The Performance

By Melanie Lockwood Herman

Despite the fact that I have two left feet and a tin ear, I enjoy going to the theater to see talented professionals dance and sing. Of course it’s possible that my lack of talent and skill in these “departments” makes me an especially appreciative audience member. Last evening I attended a wonderful performance by the New York City Ballet. One of the pieces performed by the company was entitled “Fearful Symmetries.” Choreographed by the company’s Ballet Master in Chief, Peter Martins, “Fearful Symmetries” features twenty three dancers: two principal couples, a soloist couple, three corps men, six corps women, and four corps couples. The dizzying pace of the dance and pulsing score by John Adams brought to mind the complexity (and sometimes chaos!) that ensues when leaders of a nonprofit attempt to keep their organizations mission-focused and simultaneously moving in multiple directions to seize opportunities and avoid downside risks.

Like other brilliantly choreographed pieces, “Fearful Symmetries” is hard to watch. When a large number of corps members were on stage, I struggled trying to decide whether to focus my attention on one or two principal dancers, or scan the stage to discern the distinctive patterns and rhythm of the dance. But despite my attempt to seek it all, when the dancers step forward to bow at the end, I noticed several dancers who seemed unfamiliar. Where were they in the piece? How could I have missed their individual performances?

The mission of most nonprofits is clear and compelling. And most leaders of nonprofit organizations bring the clarity of mission and purpose to their deliberations in the board room. But in between a clear mission statement and the ends the nonprofit seeks, there is a flurry of activity that is hard to fully appreciate or evaluate. As I watched “Fearful Symmetries” last night I caught myself trying to anticipate the ebb and flow of the dance. But the pace of Adams’ score and the energy with which the piece is performed, made that impossible. The best I could do was to try to keep up with one or two dancers at a particular moment.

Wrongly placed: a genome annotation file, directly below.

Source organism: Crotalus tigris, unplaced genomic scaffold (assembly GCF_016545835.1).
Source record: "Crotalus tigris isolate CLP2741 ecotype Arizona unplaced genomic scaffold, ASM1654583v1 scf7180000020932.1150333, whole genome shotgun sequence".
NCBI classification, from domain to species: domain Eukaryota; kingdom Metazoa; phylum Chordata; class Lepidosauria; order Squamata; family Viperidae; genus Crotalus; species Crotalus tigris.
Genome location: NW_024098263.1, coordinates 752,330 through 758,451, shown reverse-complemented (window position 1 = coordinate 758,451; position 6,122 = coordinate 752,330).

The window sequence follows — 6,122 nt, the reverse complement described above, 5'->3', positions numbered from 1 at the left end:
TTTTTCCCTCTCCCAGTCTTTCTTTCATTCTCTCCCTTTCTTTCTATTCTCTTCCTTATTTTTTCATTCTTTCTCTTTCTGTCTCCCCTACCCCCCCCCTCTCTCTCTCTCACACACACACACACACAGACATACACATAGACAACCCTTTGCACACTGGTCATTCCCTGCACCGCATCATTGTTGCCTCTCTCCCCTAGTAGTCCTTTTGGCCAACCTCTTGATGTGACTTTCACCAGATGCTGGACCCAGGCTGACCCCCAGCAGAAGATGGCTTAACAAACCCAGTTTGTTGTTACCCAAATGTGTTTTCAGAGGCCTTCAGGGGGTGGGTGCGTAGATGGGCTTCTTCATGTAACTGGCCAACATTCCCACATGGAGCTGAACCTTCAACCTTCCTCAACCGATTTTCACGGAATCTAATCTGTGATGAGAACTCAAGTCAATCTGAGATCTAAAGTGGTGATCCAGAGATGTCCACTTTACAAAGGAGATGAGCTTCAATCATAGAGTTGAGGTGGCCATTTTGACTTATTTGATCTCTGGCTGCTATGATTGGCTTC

In a nonprofit organization, the board and staff team are collectively responsible for training their attention on the organization’s fully-choreographed performance. The board must try to step back and look at how the performers work together to bring the nonprofit’s mission to life, and resist the urge to see the nonprofit’s destiny linked to the availability or effectiveness of a single performer. The contributions of every team member bring your nonprofit’s mission to life.

Individual staff members in a nonprofit are asked to perform their assigned, interlocking and interdependent roles. But like the members of a professional dance company, it is never sufficient to simply study one’s assigned part. A supervisor who limits an employee’s training to the specific tasks at hand robs the organization of the contribution that the employee could make if she understood how her role fit into the nonprofit’s story. A dancer understands how his or her role fits into the story being told or portrayed on stage.

One of the aspects of professional dance companies that always amazes me is how continuity planning is embedded in the planning process for a performance. When a piece like “Fearful Symmetries” is being performed on successive nights, different members of the company are featured as principal dancers and soloists each evening. This means that the dancers must master several parts in the dance. Although this adds rehearsal time to the process, I imagine that doing so is extraordinarily helpful in seeing and understanding how the pieces fit together, and how the roles and components of the dance are interdependent. And of course it is necessary to ensure that the “show” will go on, even if one dancer is temporarily unable to perform.

We can learn a lot from our counterparts in the theater. Taking the time required to learn and appreciate others’ roles is essential to ensuring the continuity of our missions. Our “show” must also go on. And appreciating the artistry, talent and skill of your fellow team members is central to appreciating the opportunities and downside risks that exist in every “Act” of your nonprofit’s story.

Melanie Lockwood Herman is Executive Director of the Nonprofit Risk Management Center. She welcomes your ideas about any risk management topic, feedback on this article and questions about the Center’s resources at or 703.777.3504. The Center provides risk management tools and resources at www. and offers consulting assistance to organizations unwilling to leave their missions to chance.